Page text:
HomeBlockchain TechnologySteven Goldfeder: Blockchains Shouldn't Try to Outdo Ethereum

Steven Goldfeder: Blockchains Shouldn’t Try to Outdo Ethereum


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Steven Goldfeder of Arbitrum said in a recent interview he thinks it’s a mistake for blockchains to try and compete with Ethereum.

Steven Goldfeder on What’s Coming for Blockchain

Ethereum is the most popular network around. However, its high gas fees and slow speeds in the past have given rise to several Layer-2 blockchain networks that have sought to complement it or aid it along. They realize it’s too big for them to compete with, and they seek to enhance its stability so they can garner solid pieces of the digital pie.

Discussing the differences between Layer-1 and Layer-2 blockchains built atop Ethereum, Goldfeder said:

When it comes to Arbitrum and Layer-2s versus the alternative Layer-1s, the big differentiator is Layer-2s are part of Ethereum. They’re not competitive with Ethereum. The Layer-1s are generally competitive. I have no issue with technical experimentation, and different Layer-1s make different trade-offs when it comes to some of these core properties like security, decentralization, and scalability, and how they try to achieve that.

Goldfeder also said that there really only  needs to be one node on Arbitrum that’s honest for the system to work. He commented:

In a protocol like Ethereum, the nodes are always actively participating. They’re all trying to make blocks and you can see this running on the network. At Arbitrum, the way it works is one node goes ahead and posts something. Then, there’s a period where anyone can challenge a transaction before it becomes final.

He also discussed the differences between ZK rollups and optimistic rollups, and explained why he chose to use the latter for Arbitrum:

The core differences between ZK and optimistic rollups are how they do the proof of a transaction’s validity. What our members do is take all these transactions off-chain, and then they send the results back to Ethereum in an efficient data structure. That’s how they scale and get the correctness. ZK rollups give us what’s called validity proof. They say, ‘I’m going to prove to you that those transactions are accurate right here.’ Optimistic rollups do what [are] called fraud proof[s], which is [when] they say, ‘Okay, these are the transactions, these are the results. I’m not giving you proof. Optimistically, just accept my work, but if someone challenges me, that’s when the proof mechanism happens.’ So, that’s the difference between the two.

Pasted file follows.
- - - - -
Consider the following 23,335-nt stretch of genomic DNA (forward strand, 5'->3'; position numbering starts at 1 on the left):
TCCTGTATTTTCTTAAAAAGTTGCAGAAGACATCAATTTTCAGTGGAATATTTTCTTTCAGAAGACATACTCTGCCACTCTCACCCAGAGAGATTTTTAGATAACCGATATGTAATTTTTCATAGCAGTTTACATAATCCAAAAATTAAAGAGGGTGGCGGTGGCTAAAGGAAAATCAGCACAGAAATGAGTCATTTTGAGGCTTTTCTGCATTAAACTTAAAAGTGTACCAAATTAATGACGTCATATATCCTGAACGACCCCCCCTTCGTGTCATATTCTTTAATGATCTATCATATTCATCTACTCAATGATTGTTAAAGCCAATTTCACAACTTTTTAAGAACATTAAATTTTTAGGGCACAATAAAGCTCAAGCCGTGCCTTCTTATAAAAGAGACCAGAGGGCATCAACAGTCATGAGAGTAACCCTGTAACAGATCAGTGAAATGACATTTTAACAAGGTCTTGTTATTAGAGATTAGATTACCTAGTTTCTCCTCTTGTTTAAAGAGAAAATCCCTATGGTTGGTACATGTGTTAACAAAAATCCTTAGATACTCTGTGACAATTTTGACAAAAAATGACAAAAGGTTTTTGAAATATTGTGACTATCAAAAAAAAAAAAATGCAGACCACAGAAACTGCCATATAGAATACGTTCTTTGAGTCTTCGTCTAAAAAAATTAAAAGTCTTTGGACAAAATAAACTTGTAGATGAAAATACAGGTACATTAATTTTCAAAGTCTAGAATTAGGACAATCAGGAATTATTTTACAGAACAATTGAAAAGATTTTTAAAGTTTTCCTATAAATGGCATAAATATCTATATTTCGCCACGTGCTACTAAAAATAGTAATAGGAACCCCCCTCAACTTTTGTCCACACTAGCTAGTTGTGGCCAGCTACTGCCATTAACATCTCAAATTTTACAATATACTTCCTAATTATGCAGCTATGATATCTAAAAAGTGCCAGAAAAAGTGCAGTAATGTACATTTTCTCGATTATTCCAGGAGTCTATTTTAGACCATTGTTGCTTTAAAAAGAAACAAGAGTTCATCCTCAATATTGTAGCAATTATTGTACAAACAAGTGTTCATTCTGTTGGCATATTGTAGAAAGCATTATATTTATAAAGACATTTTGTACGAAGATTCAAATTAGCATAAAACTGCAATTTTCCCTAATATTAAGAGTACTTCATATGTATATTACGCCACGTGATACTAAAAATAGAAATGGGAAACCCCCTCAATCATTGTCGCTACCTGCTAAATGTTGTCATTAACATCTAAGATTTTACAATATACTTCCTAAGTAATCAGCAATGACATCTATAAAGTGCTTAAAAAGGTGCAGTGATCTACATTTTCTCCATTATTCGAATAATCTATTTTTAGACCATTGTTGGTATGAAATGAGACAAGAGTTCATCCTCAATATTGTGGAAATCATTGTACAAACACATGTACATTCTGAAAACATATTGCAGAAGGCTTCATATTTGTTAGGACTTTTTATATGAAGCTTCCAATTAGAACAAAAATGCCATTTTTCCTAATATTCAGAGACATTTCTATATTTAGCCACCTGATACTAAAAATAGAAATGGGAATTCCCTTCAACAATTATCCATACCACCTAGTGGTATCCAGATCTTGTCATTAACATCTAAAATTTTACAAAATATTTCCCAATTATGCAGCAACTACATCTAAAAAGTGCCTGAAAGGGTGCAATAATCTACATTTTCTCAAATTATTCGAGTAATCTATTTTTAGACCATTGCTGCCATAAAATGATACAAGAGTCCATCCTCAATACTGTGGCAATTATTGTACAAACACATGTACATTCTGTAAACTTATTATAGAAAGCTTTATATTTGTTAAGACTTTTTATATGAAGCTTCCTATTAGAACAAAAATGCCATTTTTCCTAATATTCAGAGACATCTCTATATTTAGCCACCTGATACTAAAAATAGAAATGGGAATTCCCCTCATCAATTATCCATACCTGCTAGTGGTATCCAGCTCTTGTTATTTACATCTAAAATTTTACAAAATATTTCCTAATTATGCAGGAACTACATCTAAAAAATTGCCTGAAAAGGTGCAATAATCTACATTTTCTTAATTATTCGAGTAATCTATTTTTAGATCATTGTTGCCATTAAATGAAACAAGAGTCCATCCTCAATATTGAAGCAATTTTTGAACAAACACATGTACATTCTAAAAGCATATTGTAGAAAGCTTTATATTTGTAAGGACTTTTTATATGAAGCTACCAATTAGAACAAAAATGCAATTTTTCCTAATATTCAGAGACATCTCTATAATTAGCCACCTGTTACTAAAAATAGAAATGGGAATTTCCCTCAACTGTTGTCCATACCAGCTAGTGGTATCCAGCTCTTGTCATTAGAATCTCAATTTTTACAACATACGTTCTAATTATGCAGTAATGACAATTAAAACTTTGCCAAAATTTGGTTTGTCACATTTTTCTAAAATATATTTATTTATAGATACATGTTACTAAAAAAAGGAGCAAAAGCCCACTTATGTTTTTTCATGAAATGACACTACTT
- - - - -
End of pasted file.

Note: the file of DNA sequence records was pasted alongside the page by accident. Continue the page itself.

What’s Next for the Company?

On how the ETH Merge could affect Arbitrum, he said:

Our team is very integrated in Layer-1 development. That includes Ethereum improvement proposal 4844 (which will help the network scale), and there are some synergies that we can explore. I think that EIP-4844 is going to be very important to lowering our costs even more significantly. I think that we’re going to see a continued migration to Layer-2 technologies.

Nick Marinoff
Nick Marinoffhttps://www.livebitcoinnews.com/
Nick Marinoff is currently a lead news writer and editor for Money & Tech, a San Francisco-based broadcasting station that reports on all things digital currency-related. He has also written for a number of other online and print publications including Black Impact Magazine, EKT Interactive, Seal Beach USA and Benzinga.com, to name a few. He has recently published his first e-book "Take a 'Loan' Off Your Shoulders: 14 Simple Tricks for Graduating Debt Free" now available on Amazon. He is excited about the potential digital currency offers, particularly its ability to finance unbanked populations and bring nations together financially.


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